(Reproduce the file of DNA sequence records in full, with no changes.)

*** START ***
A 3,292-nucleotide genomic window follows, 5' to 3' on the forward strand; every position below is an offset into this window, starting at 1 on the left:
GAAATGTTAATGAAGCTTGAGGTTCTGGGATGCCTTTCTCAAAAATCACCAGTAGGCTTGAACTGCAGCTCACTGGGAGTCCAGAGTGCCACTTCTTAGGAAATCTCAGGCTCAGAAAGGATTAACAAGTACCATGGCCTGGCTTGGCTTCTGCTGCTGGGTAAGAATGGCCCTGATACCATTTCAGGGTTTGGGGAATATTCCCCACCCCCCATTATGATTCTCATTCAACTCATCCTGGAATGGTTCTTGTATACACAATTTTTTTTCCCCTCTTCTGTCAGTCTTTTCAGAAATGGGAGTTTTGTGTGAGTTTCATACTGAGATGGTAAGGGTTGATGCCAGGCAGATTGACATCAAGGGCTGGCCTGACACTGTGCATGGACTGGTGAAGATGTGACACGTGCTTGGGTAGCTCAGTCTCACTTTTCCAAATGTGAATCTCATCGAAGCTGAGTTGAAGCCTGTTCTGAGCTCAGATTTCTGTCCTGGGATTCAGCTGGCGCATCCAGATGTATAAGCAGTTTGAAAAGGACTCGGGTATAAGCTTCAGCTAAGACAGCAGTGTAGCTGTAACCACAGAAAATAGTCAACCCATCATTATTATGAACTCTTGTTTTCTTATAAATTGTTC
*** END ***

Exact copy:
A 3,292-nucleotide genomic window follows, 5' to 3' on the forward strand; every position below is an offset into this window, starting at 1 on the left:
GAAATGTTAATGAAGCTTGAGGTTCTGGGATGCCTTTCTCAAAAATCACCAGTAGGCTTGAACTGCAGCTCACTGGGAGTCCAGAGTGCCACTTCTTAGGAAATCTCAGGCTCAGAAAGGATTAACAAGTACCATGGCCTGGCTTGGCTTCTGCTGCTGGGTAAGAATGGCCCTGATACCATTTCAGGGTTTGGGGAATATTCCCCACCCCCCATTATGATTCTCATTCAACTCATCCTGGAATGGTTCTTGTATACACAATTTTTTTTCCCCTCTTCTGTCAGTCTTTTCAGAAATGGGAGTTTTGTGTGAGTTTCATACTGAGATGGTAAGGGTTGATGCCAGGCAGATTGACATCAAGGGCTGGCCTGACACTGTGCATGGACTGGTGAAGATGTGACACGTGCTTGGGTAGCTCAGTCTCACTTTTCCAAATGTGAATCTCATCGAAGCTGAGTTGAAGCCTGTTCTGAGCTCAGATTTCTGTCCTGGGATTCAGCTGGCGCATCCAGATGTATAAGCAGTTTGAAAAGGACTCGGGTATAAGCTTCAGCTAAGACAGCAGTGTAGCTGTAACCACAGAAAATAGTCAACCCATCATTATTATGAACTCTTGTTTTCTTATAAATTGTTC